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Goodwill gifts do not violate ban on agency souvenirs

By Associated Press

LAST UPDATED: 4:24 a.m. HST, Nov 14, 2011

First lady Michelle Obama presented sterling-silver orchid brooches and sterling silver cufflinks with Hawaiian koa wood to the leaders and spouses who gathered for the Asia-Pacific Economic Cooperation forum.

The intricately designed orchid brooch was handcrafted in sterling silver by Hawaii artist Wayne Keeth, while the cufflinks were designed by Kara Ross, using wood from Hawaii woodturner Keith Maile. The cufflinks are engraved with the words "Made Exclusively for Michelle Obama."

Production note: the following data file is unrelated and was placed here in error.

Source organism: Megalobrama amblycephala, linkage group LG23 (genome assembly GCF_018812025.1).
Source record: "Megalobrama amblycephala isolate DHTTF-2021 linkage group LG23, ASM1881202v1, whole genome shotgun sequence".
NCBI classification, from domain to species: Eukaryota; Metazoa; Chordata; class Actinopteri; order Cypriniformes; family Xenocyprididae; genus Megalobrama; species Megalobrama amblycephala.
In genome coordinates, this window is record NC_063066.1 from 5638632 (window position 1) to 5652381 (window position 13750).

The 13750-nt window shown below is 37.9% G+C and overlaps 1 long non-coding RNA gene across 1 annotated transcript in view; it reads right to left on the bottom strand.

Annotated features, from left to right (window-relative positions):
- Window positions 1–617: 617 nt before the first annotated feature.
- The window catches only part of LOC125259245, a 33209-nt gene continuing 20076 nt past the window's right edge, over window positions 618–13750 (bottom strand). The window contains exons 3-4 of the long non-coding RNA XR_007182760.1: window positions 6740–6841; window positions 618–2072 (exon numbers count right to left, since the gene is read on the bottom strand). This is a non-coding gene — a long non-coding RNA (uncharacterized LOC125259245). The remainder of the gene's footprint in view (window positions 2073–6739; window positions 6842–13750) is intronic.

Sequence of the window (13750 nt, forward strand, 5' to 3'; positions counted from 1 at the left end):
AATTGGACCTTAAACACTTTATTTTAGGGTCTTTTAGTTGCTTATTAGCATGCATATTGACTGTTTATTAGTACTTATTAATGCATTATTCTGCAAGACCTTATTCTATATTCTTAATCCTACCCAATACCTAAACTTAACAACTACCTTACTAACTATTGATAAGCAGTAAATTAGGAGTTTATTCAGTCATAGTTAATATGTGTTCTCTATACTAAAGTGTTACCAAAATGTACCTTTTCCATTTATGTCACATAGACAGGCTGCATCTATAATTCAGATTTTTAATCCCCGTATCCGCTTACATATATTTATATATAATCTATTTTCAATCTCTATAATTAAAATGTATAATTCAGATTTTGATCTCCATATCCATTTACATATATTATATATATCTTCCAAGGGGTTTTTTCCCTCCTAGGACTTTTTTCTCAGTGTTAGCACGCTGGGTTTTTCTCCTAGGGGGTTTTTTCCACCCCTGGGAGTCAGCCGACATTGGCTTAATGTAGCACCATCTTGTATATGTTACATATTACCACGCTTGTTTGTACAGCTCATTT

The gifts came only days after President Barack Obama signed an executive order banning souvenirs that federal agencies buy with taxpayer money to promote their work — items like coffee cups, T-shirts and pens. The effort was part of a broader executive order to cut $4 billion in waste to redirect the money to more pressing needs and make government more efficient.

World leaders commonly exchange gifts as an act of good will and diplomacy. The White House said giving gifts represented "a distinct part of the aloha spirit and helps forge new bridges of friendship and understanding."

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